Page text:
The “experience replay memory” is a store where training examples $(s_t,a_t,r_t,s_{t+1})$ are sampled from to break the time correlation of the data points, stopping the network’s learning from diverging. The original paper mentions a replay memory of a million examples $(s_t,a_t,r_t,s_{t+1})$. Both the $s_t$’s and the $s_{t+1}$’s are $n$-by-length-by-width images and so you can imagine the memory requirements can become very large. This is one of the cases where knowing more about programming and types while working in Python can be useful. By default, Gym returns images as numpy arrays with the datatype int8. If you do any processing of the images, it’s likely that your images will now be of type float32. So, it’s important when you store your images to make sure they’re in int8 for space considerations, and any transformations that are necessary for the neural network (like scaling) are done before training rather than before storing the states in the replay memory.

It is also helpful to pre-allocate this replay memory. In my implementation, I do this as follows:

def __init__(self, size, image_size, phi_length, minibatch_size):
self._memory_state = np.zeros(shape=(size, phi_length, image_size, image_size), dtype=np.int8)
self._memory_future_state = np.zeros(shape=(size, phi_length, image_size, image_size), dtype=np.int8)
self._rewards = np.zeros(shape=(size, 1), dtype=np.float32)
self._is_terminal = np.zeros(shape=(size, 1), dtype=np.bool)
self._actions = np.zeros(shape=(size, 1), dtype=np.int8)


Of course, phi_length=$n$ from our previous discussion, the number of screens from the emulator stacked together to form a state.

# Debugging In Circles

With so many moving parts and parameters, there’s a lot that can go wrong in an implementation. My recommendation is to set your starting parameters as the same as the original paper to nail down one source of error. Most of the changes from the original NIPS paper to the Nature paper were to standardize learning parameters and performance across different Atari games. There are many quirks that arise from game to game, and most of the techniques in the Nature paper guard against this problem. For example, the consecutive max is used to deal with screens flickering causing objects to disappear under certain frame skip settings. So once you have set the parameters, here are a few things to check when your network is not learning well (or at all):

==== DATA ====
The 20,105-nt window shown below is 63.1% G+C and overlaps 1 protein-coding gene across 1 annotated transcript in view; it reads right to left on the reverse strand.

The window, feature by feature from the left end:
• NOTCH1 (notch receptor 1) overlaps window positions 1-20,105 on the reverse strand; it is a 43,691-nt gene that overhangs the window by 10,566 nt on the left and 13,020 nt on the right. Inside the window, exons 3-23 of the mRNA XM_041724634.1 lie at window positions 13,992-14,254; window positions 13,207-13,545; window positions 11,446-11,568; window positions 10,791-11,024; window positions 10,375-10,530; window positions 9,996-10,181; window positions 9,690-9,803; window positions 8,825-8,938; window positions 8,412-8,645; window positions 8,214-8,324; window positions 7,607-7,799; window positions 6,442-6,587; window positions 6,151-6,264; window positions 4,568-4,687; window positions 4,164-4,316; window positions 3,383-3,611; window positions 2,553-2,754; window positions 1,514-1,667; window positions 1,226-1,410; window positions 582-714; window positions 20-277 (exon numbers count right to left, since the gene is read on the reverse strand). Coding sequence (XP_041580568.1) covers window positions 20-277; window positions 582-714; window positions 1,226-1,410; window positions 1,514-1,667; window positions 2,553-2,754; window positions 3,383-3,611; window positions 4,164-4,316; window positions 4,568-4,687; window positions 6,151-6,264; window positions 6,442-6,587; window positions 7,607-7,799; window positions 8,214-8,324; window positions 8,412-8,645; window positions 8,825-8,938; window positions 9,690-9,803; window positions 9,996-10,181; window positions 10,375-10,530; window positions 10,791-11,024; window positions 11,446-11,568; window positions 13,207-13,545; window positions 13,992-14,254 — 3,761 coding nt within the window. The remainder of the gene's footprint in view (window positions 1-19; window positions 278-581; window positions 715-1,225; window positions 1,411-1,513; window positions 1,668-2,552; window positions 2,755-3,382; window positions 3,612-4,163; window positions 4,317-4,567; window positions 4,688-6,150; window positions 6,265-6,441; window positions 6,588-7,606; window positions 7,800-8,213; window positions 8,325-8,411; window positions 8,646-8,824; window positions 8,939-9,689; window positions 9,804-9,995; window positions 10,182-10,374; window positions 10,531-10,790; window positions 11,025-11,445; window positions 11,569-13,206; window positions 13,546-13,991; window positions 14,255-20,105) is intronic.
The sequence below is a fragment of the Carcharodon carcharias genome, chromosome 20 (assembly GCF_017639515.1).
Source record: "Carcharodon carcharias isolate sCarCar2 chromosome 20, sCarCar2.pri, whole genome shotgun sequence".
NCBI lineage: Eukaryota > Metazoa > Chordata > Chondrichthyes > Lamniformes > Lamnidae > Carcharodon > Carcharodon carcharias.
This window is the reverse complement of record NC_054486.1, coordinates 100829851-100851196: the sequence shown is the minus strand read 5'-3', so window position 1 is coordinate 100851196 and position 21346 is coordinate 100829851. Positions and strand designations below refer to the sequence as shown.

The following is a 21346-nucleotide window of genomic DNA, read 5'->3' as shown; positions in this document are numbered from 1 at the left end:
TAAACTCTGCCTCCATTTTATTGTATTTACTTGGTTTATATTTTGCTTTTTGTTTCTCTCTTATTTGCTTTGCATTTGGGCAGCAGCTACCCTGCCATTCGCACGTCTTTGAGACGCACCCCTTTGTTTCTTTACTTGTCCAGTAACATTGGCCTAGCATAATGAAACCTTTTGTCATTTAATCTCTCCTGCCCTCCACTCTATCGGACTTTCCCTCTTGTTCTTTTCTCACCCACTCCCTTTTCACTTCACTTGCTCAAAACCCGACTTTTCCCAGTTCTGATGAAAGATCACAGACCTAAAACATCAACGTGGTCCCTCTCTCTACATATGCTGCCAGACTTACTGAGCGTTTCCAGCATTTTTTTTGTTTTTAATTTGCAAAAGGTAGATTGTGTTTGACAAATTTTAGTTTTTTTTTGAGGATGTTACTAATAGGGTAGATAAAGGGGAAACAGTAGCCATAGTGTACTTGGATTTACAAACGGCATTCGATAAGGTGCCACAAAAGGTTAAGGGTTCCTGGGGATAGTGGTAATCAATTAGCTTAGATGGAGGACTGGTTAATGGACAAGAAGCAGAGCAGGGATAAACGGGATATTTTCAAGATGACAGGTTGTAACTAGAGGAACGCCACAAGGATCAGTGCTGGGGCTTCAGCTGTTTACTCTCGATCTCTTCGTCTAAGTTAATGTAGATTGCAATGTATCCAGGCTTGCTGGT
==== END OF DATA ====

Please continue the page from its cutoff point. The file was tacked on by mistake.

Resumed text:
Implementing the DeepMind paper is a rewarding first step into modern advancements in reinforcement learning. If you work mostly in a more traditional supervised learning setting, many of the common ideas and tricks may seem foreign at first. Deep Q Networks are just neural networks afterall, and many of the techniques to stabilize learning can be applied to traditional uses as well. The most interesting point to me is the topic of regularization. If you noticed, we did not use Dropout or $L_2$ or $L_1$– all the traditional approaches to stabalize training for neural networks. Instead, the same goal of regularization is accomplished with how the mini batches are selected (experience replay) and how future rewards are defined (using a fixed target network). That is one of the most exciting and novel theoretical approaches from the original Nature paper which has continued to be iterated upon and refined in subsequent papers. When you want to further improve your implementation, you should investigate the next iteration of the techniques: prioritized experience replay, Double DQN, and Dueling Q Networks. The (mostly) current standard comes from a modification to allow asyncronous learning called A3C.